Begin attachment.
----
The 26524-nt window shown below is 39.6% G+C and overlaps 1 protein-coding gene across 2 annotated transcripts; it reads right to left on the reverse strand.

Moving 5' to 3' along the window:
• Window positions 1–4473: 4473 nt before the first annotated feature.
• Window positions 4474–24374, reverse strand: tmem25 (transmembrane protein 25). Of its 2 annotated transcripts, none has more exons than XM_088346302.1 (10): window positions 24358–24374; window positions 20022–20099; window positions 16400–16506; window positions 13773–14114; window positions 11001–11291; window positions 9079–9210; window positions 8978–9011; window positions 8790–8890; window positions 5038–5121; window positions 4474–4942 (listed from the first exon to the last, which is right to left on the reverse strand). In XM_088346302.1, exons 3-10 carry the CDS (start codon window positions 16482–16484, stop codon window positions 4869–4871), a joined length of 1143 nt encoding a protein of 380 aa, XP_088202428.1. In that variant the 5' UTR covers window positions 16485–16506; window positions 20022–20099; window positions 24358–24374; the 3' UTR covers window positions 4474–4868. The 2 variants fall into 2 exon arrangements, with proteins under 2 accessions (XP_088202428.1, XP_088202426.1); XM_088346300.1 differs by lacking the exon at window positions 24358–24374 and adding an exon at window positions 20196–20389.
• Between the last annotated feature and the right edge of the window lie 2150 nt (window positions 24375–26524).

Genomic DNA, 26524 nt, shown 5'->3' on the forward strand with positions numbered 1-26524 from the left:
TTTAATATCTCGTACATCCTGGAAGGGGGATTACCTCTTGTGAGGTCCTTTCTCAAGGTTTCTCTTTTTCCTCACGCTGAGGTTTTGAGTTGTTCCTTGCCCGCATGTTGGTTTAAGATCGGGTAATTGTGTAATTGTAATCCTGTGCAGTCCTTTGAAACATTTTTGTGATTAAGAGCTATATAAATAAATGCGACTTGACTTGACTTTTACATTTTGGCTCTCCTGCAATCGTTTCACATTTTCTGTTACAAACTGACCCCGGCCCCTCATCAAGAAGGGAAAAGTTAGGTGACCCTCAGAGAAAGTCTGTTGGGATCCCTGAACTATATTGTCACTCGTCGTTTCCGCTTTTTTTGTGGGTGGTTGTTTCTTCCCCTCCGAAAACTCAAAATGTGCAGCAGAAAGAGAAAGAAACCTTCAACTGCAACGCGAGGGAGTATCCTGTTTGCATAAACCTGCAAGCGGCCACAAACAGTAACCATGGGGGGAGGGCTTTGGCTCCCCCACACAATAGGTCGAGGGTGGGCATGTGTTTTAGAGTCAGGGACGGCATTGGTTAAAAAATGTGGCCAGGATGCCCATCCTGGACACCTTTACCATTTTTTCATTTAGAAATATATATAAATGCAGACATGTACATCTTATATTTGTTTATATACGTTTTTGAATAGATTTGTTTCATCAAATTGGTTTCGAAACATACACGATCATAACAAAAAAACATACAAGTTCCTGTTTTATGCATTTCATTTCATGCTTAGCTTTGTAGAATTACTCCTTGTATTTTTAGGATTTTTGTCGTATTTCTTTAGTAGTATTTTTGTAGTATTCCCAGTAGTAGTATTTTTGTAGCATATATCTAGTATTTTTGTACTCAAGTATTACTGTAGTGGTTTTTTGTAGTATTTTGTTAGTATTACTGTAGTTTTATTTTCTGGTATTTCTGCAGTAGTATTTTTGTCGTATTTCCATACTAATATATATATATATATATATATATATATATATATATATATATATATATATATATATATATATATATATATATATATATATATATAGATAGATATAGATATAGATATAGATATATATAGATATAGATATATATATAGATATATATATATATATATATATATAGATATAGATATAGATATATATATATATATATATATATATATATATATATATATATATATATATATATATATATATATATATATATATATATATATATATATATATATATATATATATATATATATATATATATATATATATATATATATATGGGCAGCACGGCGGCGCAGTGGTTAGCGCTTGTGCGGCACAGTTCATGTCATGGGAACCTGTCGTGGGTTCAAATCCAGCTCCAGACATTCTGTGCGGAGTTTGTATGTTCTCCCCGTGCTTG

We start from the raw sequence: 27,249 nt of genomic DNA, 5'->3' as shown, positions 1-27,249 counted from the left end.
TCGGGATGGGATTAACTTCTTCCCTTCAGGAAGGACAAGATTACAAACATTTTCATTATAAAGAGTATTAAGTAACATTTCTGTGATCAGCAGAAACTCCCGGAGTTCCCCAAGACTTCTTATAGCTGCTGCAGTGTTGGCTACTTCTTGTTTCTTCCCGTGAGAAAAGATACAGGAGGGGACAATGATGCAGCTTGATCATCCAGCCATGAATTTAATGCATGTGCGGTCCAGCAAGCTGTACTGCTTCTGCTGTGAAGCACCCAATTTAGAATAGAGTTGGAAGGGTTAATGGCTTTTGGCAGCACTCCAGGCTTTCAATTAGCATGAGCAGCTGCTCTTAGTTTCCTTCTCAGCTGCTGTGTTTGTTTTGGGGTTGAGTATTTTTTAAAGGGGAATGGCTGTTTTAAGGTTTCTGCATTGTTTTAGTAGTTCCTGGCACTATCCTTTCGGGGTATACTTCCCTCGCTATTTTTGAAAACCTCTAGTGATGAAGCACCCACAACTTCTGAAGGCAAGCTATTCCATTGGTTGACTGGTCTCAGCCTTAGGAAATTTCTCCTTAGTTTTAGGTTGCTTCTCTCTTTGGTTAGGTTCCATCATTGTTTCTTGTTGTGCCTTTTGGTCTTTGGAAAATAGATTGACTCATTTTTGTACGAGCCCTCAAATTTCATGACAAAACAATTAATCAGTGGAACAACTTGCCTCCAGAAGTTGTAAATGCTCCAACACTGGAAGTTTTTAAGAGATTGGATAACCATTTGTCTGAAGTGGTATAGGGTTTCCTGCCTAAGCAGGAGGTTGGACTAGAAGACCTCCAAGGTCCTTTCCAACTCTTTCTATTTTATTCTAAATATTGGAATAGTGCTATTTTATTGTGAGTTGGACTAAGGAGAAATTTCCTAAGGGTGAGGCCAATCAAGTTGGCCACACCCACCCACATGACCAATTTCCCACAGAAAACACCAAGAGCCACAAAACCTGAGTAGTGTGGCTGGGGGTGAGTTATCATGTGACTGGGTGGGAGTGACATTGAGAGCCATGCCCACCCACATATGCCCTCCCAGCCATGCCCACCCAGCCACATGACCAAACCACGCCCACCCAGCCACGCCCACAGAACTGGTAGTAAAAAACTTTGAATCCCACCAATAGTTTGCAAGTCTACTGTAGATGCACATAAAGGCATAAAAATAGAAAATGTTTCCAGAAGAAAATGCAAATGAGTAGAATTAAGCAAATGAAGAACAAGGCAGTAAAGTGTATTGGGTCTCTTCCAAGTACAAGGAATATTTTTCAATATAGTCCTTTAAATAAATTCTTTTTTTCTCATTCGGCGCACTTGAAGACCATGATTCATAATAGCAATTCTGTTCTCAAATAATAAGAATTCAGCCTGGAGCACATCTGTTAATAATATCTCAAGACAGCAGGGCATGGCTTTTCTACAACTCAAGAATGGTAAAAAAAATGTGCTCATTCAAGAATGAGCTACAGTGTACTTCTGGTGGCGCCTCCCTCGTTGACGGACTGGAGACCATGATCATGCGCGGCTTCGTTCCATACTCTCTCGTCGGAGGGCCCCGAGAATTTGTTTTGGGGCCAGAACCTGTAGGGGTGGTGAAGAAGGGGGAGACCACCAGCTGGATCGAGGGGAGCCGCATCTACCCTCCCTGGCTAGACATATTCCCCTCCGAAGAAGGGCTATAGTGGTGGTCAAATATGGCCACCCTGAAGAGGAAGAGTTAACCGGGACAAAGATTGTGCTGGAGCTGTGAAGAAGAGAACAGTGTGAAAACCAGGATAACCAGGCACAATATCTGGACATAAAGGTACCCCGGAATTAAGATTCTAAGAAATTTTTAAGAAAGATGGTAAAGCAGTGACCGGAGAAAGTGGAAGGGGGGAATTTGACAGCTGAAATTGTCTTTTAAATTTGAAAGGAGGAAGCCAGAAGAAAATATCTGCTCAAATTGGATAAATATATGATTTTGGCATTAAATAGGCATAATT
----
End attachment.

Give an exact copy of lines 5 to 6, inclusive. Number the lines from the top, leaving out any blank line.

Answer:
• Between the last annotated feature and the right edge of the window lie 2150 nt (window positions 24375–26524).

Genomic DNA, 26524 nt, shown 5'->3' on the forward strand with positions numbered 1-26524 from the left: